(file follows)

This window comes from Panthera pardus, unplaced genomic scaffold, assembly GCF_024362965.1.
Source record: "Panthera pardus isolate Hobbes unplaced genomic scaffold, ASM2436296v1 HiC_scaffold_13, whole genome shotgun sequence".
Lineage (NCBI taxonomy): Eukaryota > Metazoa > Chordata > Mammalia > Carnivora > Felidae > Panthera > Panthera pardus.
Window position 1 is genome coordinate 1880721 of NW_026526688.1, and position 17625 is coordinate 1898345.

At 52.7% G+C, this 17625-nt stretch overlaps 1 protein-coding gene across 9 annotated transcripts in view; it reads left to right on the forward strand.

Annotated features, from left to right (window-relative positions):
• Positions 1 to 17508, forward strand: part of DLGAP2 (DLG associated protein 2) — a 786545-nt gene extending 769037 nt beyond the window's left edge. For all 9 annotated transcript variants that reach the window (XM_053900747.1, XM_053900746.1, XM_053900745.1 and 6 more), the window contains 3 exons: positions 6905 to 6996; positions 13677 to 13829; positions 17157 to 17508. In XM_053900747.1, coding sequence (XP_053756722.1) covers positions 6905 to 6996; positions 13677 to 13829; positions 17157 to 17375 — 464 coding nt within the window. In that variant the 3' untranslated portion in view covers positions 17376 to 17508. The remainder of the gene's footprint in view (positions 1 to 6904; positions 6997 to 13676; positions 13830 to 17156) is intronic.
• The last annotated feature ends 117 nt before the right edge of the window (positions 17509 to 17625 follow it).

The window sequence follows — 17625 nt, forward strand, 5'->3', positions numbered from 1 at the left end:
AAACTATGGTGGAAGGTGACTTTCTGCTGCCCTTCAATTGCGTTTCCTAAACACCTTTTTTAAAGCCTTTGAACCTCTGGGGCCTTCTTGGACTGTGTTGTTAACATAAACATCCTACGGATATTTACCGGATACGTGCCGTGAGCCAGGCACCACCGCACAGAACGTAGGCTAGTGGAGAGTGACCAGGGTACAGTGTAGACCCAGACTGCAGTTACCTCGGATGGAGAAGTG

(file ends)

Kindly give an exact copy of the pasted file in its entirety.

This window comes from Panthera pardus, unplaced genomic scaffold, assembly GCF_024362965.1.
Source record: "Panthera pardus isolate Hobbes unplaced genomic scaffold, ASM2436296v1 HiC_scaffold_13, whole genome shotgun sequence".
Lineage (NCBI taxonomy): Eukaryota > Metazoa > Chordata > Mammalia > Carnivora > Felidae > Panthera > Panthera pardus.
Window position 1 is genome coordinate 1880721 of NW_026526688.1, and position 17625 is coordinate 1898345.

At 52.7% G+C, this 17625-nt stretch overlaps 1 protein-coding gene across 9 annotated transcripts in view; it reads left to right on the forward strand.

Annotated features, from left to right (window-relative positions):
• Positions 1 to 17508, forward strand: part of DLGAP2 (DLG associated protein 2) — a 786545-nt gene extending 769037 nt beyond the window's left edge. For all 9 annotated transcript variants that reach the window (XM_053900747.1, XM_053900746.1, XM_053900745.1 and 6 more), the window contains 3 exons: positions 6905 to 6996; positions 13677 to 13829; positions 17157 to 17508. In XM_053900747.1, coding sequence (XP_053756722.1) covers positions 6905 to 6996; positions 13677 to 13829; positions 17157 to 17375 — 464 coding nt within the window. In that variant the 3' untranslated portion in view covers positions 17376 to 17508. The remainder of the gene's footprint in view (positions 1 to 6904; positions 6997 to 13676; positions 13830 to 17156) is intronic.
• The last annotated feature ends 117 nt before the right edge of the window (positions 17509 to 17625 follow it).

The window sequence follows — 17625 nt, forward strand, 5'->3', positions numbered from 1 at the left end:
AAACTATGGTGGAAGGTGACTTTCTGCTGCCCTTCAATTGCGTTTCCTAAACACCTTTTTTAAAGCCTTTGAACCTCTGGGGCCTTCTTGGACTGTGTTGTTAACATAAACATCCTACGGATATTTACCGGATACGTGCCGTGAGCCAGGCACCACCGCACAGAACGTAGGCTAGTGGAGAGTGACCAGGGTACAGTGTAGACCCAGACTGCAGTTACCTCGGATGGAGAAGTG